- Huge 6.5-inch OLED display is the biggest ever on an iPhone
- HDR support for an enhanced viewing experience
The biggest draw for anyone thinking about the iPhone XS Max will be the OLED screen, and it's looks great on Apple's largest phone to date. It's gigantic at 6.5 inches- even larger than the Samsung Galaxy Note 9 which has historically been the phone that large phones are compared to.
Yes, the notch is still present on the iPhone XS Max, although because of the larger screen you have more screen to the left and right of the notch than on the iPhone X. That being said, we've been using the iPhone X for almost a year now and we don't really think about the notch anymore; you learn to live with it, and before long it just disappears into the background, although that may not be your experience initially.
Specs-wise, the OLED panel on the iPhone XS Max has a resolution of 2688 x 1242 pixels, giving it the same density as the smaller iPhone XS at 458ppi. Though that’s technically less than the Galaxy Note 9 which boasts a 1440 x 2960 and has a PPI of 516, you really wouldn’t be able to tell the difference unless you have really sharp eyes.
Speaking of eyesight, the zoomed mode makes a return on the iPhone XS Max and it will be a sight for sore or aging eyes. Apple took this feature away from the iPhone X that lets you increase the overall UI size to make it easier to read for for anyone that is approaching or is using reading glasses. The larger screen also allows apps to work in split mode, much like they did on the Plus versions of previous iPhones.
We're not sure if third-party apps will be able to use the new resolution right away though, or whether developers will need to update their apps to support the new resolution.
Much like the iPhone X, the screen on the XS and XS Plus supports TrueTone technology as well as 120Hz input. We were hoping the XS Max would also support True Motion technology found on the iPad Pro, which makes scrolling and moving within the UI very fluid, but that's not the case.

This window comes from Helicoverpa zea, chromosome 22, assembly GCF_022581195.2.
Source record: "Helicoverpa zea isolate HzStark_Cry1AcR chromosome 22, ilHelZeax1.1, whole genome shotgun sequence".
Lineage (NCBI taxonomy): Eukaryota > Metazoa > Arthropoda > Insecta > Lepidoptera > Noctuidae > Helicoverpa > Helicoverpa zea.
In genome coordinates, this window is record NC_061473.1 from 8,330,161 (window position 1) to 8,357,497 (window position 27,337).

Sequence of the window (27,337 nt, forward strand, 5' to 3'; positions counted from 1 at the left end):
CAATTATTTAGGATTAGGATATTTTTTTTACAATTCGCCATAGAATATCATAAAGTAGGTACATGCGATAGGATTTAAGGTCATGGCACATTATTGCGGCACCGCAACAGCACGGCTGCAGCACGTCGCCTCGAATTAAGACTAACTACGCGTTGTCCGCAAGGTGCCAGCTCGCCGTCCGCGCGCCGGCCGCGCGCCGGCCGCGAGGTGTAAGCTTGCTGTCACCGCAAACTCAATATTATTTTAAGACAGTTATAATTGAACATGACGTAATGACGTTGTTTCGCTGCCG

Apple claims the screen now has a 60% better dynamic range, which should make your photos and videos appear more vivid. We tried the new Bethesda game The Elder Scrolls: Blades, and visually it looked very appealing, although we did notice some stuttering as we flicked around the gameplay settings.
- There's no Touch ID, with Face ID your only biometric option
- Not the fastest, but has great integration with banking apps
Apple revealed its future of authentication with the iPhone X last year and this year, all three new phones support FaceID. According to Apple, these new phones are more secure and slightly faster when it comes to recognizing your phones.
While we’ve seen Android phones that can unlock much faster with facial recognition, they lack the 3D cameras and dot projection that makes unlocking your phone a lot more secure.
Samsung has implemented Iris scanning on their phones which is also extremely secure but noticeably slower than FaceID. We think that FaceID is a good solution between security and speed.
Having said that, it’s still not an ideal solution for unlocking your phone. For example, it doesn’t work when the phone is lying on your desk or inside a holster in your car purely because you’re not at the right angle looking at it and that’s a simplicity that we miss from the fingerprint scanner or TouchID present on older iPhones.